Illustration series about the history of Berlin
(For information about Roman Kroke’s project on this topic, please click the menus right from the white arrow)
The comic-strip series “BERLIN intim“ is devoted to the history of Berlin. Each of the comic-strips highlights a different episode in the diverse history of the German capital. The journey leads through the ancient world, medieval times, the times of the German Emperor, the Weimar Republic, the Third Reich, divided & unified Germany.
The principle of INTIMACY is one leitmotif in Kroke‘s work. In its conventional meaning the term “intimacy” applies to relationships between people. It describes a feeling of familiarity and comfort. Intimacy thereby usually does not emerge from one day to another but by people sharing stories that create a connection. In his comic-series “BERLIN intim“ Kroke transmits this principle of intimacy from a person-to-person relationship to a person-to-city relationship. If nowadays the relationship between a person and their city is characterized, it is often – particularly in large cities like Berlin – used in the contrary sense: anonymity. The goal of “BERLIN intim“ is to create a more intimate relationship between the reader and Berlin by sharing intimate anecdotes of the city. An integral component of all these strips is therefore that they present some kind of remainder of the historic events left in today’s Berlin, which can serve as a bridge between the present and the past.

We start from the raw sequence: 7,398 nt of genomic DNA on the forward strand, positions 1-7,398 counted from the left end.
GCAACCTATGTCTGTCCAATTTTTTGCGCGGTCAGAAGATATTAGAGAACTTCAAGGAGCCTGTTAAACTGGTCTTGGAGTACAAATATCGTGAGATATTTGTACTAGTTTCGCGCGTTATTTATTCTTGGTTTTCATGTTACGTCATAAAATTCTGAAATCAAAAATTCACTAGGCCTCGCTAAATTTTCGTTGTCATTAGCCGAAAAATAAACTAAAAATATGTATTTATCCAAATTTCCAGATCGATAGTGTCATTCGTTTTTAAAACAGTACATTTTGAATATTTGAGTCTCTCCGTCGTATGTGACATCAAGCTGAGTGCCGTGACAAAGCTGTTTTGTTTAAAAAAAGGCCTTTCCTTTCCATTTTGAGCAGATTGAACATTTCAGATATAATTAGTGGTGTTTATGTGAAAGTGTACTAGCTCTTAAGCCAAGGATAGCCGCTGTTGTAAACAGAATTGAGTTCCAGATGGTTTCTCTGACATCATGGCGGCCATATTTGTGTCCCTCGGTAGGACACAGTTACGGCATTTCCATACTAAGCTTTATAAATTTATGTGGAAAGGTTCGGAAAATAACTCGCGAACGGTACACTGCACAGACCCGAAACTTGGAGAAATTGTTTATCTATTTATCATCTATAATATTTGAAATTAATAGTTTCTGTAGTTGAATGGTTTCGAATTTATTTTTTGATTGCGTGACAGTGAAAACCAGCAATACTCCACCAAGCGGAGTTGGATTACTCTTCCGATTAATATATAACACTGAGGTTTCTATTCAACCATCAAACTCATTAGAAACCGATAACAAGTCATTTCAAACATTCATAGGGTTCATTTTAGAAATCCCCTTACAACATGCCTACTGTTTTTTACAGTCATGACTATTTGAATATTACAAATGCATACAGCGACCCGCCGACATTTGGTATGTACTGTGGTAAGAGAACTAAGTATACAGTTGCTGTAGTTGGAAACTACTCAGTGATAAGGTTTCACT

The Berlin Wall (1961 – today)
and the universal metaphor of the FRONTIER
A special emphasis lies on the topic of the BERLIN WALL which Roman Kroke explores in the light of the universal metaphor of the FRONTIER. With respect to this topic he gave for instance lectures for the Human Science Department of the University of Bergamo (Italy) and the “School without Walls”, Washington D. C. (USA).
For workshops to be held in Berlin, Kroke offers an emblematic location as a working space: a former industrial complex – now an Art Center – which, during the Cold War, was actually PART of the Berlin Wall; a so-called “frontier house” where still today you can discover many traces of the formerly divided city of Berlin.